The house at 283 Longhill Street in Springfield, around 1938-1939. Image courtesy of the Springfield Preservation Trust.
The house in 2017:
This elegant English Revival-style house was built in 1927 for Harry B. Slingerland, a stock broker who also served as vice president and general manager of the General Ice Cream Company. During the 1930 census, he lived here with his wife Etta, their two daughters, and a servant, and the house was valued at $60,000. Equivalent to nearly $900,000 today, this value was comparable to the value of most of the surrounding homes, which were located on what was one of Springfield’s most desirable streets.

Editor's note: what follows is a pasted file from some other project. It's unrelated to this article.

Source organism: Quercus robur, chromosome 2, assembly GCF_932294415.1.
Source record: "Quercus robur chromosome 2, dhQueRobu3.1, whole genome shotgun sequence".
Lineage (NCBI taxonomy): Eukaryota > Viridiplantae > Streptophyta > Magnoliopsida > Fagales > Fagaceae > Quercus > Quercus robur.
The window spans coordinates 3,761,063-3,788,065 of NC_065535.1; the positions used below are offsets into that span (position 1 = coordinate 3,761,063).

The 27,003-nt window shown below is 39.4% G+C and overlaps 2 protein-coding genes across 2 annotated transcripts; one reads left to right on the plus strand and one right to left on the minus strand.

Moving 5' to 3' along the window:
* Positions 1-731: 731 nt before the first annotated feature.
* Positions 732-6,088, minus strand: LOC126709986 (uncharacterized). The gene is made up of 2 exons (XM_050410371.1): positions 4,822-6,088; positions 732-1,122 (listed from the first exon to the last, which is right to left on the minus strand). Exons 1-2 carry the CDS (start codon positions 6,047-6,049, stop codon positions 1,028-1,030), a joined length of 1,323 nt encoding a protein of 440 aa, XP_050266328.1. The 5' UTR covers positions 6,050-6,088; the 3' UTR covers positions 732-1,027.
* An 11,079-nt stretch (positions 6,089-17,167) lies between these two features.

By the time the first photo was taken in the late 1930s, this house was the home of Dr. Alfred M. Glickman and his wife Rose. A Springfield native, Dr. Glickman graduated from Tufts in 1921 and worked as a surgeon here in Springfield. He also served as chairman of the school committee, becoming the first Jewish person to hold the position, and he later became the namesake for the Alfred M. Glickman School in Ashland Avenue. Rose was also very involved in civic life, and served as a director for a number of organizations, ranging from the Massachusetts Health Council to the Girls Clubs of America.
Dr. Glickman died in 1954, but Rose continued to live in this house until her death in 1980. Since then, very little has changed with the exterior of the house, and it it continues to stand out among the predominantly Colonial Revival and Tudor Revival mansions on Longhill Street. Along with the other homes in the neighborhood, the house is now part of the Forest Park Heights Historic District, which was added to the National Register of Historic Places in 1982.